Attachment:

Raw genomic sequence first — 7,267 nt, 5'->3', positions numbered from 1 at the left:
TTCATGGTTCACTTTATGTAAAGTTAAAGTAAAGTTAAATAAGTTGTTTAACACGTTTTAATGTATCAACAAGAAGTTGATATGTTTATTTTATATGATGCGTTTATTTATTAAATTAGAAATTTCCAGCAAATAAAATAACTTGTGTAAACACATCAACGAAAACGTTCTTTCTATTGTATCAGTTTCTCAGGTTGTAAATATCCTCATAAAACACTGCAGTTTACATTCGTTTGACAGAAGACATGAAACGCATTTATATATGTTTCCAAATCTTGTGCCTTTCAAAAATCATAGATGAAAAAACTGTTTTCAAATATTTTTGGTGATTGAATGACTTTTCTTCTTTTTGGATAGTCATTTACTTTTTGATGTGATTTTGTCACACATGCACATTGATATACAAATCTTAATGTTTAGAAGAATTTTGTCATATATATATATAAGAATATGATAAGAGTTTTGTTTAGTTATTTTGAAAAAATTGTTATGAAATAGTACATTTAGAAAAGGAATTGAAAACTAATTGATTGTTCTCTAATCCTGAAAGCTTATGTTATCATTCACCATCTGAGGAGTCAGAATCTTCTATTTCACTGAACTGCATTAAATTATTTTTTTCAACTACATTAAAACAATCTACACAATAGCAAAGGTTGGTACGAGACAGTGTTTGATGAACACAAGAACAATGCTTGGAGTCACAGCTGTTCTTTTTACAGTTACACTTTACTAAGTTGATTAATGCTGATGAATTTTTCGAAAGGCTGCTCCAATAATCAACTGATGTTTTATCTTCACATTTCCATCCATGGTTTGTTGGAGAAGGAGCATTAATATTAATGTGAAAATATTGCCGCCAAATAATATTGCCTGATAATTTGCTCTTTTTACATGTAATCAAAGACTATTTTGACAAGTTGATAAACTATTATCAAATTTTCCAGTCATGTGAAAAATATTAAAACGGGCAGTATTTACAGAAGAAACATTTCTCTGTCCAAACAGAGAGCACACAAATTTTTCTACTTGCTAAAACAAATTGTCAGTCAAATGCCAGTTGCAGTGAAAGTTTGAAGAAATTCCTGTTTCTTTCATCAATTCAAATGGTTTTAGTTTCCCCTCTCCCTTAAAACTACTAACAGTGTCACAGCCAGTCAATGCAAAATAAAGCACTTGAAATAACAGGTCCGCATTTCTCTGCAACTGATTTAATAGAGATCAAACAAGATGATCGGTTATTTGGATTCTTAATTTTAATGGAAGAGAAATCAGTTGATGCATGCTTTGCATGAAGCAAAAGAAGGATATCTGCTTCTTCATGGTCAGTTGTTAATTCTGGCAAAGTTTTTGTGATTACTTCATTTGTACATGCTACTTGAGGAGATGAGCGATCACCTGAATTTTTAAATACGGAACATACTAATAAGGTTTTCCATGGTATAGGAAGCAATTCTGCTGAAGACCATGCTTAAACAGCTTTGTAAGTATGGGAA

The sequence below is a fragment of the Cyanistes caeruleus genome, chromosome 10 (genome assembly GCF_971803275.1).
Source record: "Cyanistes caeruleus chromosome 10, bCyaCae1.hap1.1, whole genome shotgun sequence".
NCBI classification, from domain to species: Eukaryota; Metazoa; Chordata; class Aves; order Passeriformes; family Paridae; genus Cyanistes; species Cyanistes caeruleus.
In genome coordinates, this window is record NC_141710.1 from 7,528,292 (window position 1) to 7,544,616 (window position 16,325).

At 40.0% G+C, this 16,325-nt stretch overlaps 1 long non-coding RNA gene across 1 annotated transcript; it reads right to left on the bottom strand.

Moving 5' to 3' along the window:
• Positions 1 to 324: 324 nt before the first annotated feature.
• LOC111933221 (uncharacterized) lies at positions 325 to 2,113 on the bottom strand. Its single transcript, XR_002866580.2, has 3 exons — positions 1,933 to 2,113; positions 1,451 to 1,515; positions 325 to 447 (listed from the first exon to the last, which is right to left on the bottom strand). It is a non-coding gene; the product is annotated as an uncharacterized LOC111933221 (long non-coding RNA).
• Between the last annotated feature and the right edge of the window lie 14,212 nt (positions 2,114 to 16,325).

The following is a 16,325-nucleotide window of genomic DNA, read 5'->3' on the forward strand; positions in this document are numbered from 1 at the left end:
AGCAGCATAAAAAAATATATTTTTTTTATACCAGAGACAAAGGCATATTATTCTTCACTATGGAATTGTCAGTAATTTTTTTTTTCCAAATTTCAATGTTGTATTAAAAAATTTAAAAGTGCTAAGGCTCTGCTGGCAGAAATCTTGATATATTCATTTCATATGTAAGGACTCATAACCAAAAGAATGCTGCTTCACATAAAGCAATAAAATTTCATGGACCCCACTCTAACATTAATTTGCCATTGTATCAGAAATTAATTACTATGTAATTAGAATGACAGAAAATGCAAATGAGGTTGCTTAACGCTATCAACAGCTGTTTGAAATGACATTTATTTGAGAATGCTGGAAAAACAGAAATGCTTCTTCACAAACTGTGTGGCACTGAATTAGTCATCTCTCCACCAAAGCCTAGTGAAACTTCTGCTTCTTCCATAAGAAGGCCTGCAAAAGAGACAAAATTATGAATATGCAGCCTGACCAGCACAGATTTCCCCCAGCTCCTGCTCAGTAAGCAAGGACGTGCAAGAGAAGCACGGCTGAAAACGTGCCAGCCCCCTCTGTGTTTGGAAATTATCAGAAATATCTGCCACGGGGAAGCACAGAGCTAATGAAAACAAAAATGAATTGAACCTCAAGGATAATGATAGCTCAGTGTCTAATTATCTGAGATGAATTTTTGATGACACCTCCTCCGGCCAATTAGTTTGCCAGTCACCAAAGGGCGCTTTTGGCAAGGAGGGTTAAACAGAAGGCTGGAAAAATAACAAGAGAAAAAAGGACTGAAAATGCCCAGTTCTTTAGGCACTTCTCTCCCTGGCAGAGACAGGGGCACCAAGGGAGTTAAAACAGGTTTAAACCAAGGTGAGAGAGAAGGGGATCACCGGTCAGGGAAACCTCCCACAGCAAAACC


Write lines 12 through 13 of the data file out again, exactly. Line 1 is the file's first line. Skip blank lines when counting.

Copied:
The following is a 16,325-nucleotide window of genomic DNA, read 5'->3' on the forward strand; positions in this document are numbered from 1 at the left end:
AGCAGCATAAAAAAATATATTTTTTTTATACCAGAGACAAAGGCATATTATTCTTCACTATGGAATTGTCAGTAATTTTTTTTTTCCAAATTTCAATGTTGTATTAAAAAATTTAAAAGTGCTAAGGCTCTGCTGGCAGAAATCTTGATATATTCATTTCATATGTAAGGACTCATAACCAAAAGAATGCTGCTTCACATAAAGCAATAAAATTTCATGGACCCCACTCTAACATTAATTTGCCATTGTATCAGAAATTAATTACTATGTAATTAGAATGACAGAAAATGCAAATGAGGTTGCTTAACGCTATCAACAGCTGTTTGAAATGACATTTATTTGAGAATGCTGGAAAAACAGAAATGCTTCTTCACAAACTGTGTGGCACTGAATTAGTCATCTCTCCACCAAAGCCTAGTGAAACTTCTGCTTCTTCCATAAGAAGGCCTGCAAAAGAGACAAAATTATGAATATGCAGCCTGACCAGCACAGATTTCCCCCAGCTCCTGCTCAGTAAGCAAGGACGTGCAAGAGAAGCACGGCTGAAAACGTGCCAGCCCCCTCTGTGTTTGGAAATTATCAGAAATATCTGCCACGGGGAAGCACAGAGCTAATGAAAACAAAAATGAATTGAACCTCAAGGATAATGATAGCTCAGTGTCTAATTATCTGAGATGAATTTTTGATGACACCTCCTCCGGCCAATTAGTTTGCCAGTCACCAAAGGGCGCTTTTGGCAAGGAGGGTTAAACAGAAGGCTGGAAAAATAACAAGAGAAAAAAGGACTGAAAATGCCCAGTTCTTTAGGCACTTCTCTCCCTGGCAGAGACAGGGGCACCAAGGGAGTTAAAACAGGTTTAAACCAAGGTGAGAGAGAAGGGGATCACCGGTCAGGGAAACCTCCCACAGCAAAACC